QUESTIONS SOLVED – QUESTIONS CREATED
Since writing the short biographies below, I have authored in-depth coverage of current findings and speculations concerning both the family of James Beal Bunyard and my of own father’s Bunyard line. These histories can be found on the pages of FAMILY CHRONICLES and the DNA summaries located on the pages of DNA RESEARCH.
Visit The Bunyard DNA Project at Family Tree DNA for a comparison of the Y-DNA results of the descendants of Dora Brockmann Bunyard’s two sons.
James Beal Bunyard’s parentage is unverified. A James Bunyard family lived in East End, London, England since before 1678. This family baptized their infants, James and Jane, at St. Botolph, Bishopsgate, London. There is another Bunyard family who marries at All Saints Church in Maidstone, Kent County, some 22 miles southeast of London. Are these two lines connected? The Maidstone Bunyard’s say James Beal is not related. Without verification, I suspect the London Bunyard’s are the ancestors of James Beal and they could be linked in some way to the Maidstones.
On the 14th of September, in the year of 1763, one first meets James Beal Bunyard who is soon to become one of His Majesty’s Seven-Year Passengers. James Bunyard was indicted for stealing one man’s hat, a value of 10 s. and 10 s. in money, the property of Edward Jones, on September 1. He is approximately 20 years old and single. John Smith was called up and deposed that he had brought him up from six or seven months old till he was fit to go apprentice; that he was then an apprentice to Francis Stedman, in Clerkenwell; and that he never heard any ill of him in his life. James Beal was found guilty of a felony and on 22 February 1764 received the sentence of transportation.
James Beal along with other felons-convicts walked from Newgate to Black-fryars, and thence into a close lighter to board the ship Tryal. Under the command of Capt. W. McGachin, the Tryal transported 166 passengers in total, including 75 convicts from London, Middlesex and Surrey. The Tryal sailed in March 1764 to the colonies in the west. The trip would take approximately two months and not all convicts would survive the voyage. Because most convicts arrived in Baltimore, Maryland, or Hampton Roads on the James River in Virginia, it will be assumed this was the fate for James Beal.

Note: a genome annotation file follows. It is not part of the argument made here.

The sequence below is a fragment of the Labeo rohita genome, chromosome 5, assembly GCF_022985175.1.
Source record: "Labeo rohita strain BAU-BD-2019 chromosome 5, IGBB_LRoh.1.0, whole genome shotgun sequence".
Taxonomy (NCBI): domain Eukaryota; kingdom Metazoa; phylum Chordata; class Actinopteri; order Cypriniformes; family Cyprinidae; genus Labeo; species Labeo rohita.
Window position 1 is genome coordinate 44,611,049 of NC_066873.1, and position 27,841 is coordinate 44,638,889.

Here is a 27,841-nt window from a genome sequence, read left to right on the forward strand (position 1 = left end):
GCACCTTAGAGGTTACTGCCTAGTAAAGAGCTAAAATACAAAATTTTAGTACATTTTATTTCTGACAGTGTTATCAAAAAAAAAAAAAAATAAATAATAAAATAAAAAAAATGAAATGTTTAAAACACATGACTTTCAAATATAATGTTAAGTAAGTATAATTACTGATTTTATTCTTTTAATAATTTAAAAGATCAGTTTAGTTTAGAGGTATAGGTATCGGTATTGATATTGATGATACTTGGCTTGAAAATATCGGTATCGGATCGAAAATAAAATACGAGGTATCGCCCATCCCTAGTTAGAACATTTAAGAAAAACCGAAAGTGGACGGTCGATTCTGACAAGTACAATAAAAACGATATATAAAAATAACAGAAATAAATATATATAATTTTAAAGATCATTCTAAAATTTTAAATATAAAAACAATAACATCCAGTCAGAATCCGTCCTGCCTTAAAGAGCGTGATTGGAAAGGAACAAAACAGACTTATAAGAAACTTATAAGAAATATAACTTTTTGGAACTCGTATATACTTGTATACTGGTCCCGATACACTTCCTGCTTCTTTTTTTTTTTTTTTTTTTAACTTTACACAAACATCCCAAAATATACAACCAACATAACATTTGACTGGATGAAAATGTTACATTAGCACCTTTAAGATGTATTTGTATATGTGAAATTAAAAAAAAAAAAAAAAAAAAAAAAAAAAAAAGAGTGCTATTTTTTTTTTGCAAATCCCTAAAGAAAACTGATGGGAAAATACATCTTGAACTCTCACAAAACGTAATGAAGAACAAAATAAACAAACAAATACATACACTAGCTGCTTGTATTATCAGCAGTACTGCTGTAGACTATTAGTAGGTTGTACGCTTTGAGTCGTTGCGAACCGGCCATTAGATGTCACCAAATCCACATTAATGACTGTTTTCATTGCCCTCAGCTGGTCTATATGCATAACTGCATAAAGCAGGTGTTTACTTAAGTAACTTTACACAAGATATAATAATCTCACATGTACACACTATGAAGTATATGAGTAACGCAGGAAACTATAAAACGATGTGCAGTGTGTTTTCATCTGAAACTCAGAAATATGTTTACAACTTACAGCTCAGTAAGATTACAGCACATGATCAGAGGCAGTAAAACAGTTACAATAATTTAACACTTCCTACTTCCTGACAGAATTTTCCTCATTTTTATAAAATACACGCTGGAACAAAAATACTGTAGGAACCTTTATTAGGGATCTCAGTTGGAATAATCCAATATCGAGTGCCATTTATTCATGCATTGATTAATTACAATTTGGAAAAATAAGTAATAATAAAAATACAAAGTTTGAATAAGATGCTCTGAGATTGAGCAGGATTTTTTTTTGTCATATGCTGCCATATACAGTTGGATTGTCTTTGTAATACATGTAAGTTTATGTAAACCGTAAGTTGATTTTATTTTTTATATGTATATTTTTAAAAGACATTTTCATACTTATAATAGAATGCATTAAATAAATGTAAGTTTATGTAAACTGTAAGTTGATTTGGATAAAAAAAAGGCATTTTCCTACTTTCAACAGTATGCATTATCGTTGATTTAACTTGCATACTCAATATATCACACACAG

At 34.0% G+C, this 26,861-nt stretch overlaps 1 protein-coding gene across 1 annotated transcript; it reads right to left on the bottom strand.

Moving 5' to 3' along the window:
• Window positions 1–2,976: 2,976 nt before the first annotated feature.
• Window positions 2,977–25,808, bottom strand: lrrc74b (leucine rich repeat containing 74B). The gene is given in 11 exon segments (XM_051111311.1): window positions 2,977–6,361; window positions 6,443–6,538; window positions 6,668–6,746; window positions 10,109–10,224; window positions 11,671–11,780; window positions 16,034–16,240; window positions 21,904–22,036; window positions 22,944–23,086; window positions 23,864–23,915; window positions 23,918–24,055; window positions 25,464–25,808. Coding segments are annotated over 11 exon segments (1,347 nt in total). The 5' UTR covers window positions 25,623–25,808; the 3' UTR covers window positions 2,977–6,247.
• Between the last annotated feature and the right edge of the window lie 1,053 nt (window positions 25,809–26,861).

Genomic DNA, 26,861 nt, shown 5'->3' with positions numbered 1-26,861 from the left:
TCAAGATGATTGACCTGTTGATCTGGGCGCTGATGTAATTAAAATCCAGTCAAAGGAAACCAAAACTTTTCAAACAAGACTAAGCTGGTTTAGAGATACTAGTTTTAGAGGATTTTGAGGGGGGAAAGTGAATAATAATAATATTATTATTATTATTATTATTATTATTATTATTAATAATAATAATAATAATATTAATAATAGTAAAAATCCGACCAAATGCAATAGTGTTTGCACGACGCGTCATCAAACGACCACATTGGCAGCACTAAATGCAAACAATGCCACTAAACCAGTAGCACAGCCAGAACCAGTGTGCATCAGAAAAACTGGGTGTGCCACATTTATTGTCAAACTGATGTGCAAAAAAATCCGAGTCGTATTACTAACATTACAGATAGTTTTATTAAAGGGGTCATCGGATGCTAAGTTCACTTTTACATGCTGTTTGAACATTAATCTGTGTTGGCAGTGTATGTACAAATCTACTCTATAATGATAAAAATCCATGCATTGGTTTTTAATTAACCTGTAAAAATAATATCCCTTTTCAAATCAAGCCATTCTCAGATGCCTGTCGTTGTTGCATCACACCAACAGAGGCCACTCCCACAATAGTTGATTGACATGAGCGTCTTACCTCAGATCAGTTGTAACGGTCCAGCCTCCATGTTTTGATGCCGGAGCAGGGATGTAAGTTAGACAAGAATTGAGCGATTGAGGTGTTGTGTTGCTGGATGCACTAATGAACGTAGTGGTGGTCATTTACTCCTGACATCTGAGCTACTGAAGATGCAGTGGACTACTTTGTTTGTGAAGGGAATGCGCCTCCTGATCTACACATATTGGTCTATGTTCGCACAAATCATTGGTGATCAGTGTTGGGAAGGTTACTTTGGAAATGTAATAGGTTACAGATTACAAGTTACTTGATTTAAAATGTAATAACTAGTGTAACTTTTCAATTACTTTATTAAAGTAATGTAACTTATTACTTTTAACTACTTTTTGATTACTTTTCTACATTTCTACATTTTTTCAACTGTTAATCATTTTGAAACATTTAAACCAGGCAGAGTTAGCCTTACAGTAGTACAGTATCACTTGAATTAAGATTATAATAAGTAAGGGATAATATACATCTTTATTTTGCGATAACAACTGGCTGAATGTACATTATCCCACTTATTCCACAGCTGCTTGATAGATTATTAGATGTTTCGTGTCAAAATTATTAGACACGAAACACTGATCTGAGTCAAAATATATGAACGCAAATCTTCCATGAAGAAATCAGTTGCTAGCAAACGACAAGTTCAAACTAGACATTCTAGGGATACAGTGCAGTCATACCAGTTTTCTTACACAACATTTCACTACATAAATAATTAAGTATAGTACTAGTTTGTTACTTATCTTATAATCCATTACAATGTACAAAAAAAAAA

James Beal Bunyard resurfaces in July 1774 with a wife and living in Surry County, North Carolina. It is months before the Revolutionary War divides Loyalists and colonists during the years 1775-1783. The following are brief histories of the James Beal Bunyard ancestral line in America.
FIRST GENERATION – JAMES BEAL BUNYARD
SECOND GENERATION – SAMUEL B. BUNYARD
THIRD GENERATION – LOYD M. BUNYARD
FOURTH GENERATION – WILLIAM WASHINGTON BUNYARD
FIFTH GENERATION – EDWARD DURWOOD BUNYARD
SIXTH GENERATION – RUSSELL EDWARD BUNYARD
SEVENTH GENERATION – BUNYARD
A resource for Bunyard history is the “Bunyard Family Research” compiled by Mary Cole, Sharon Cox and Eileen O’Neil published in 1995. The book follows the history of James Beal Bunyard and allied families (Alley, Fitzwater, Foster, etc.). The pdf file can be found and downloaded from the Lauderdale County Department of Archives & History, Inc. A link is added below.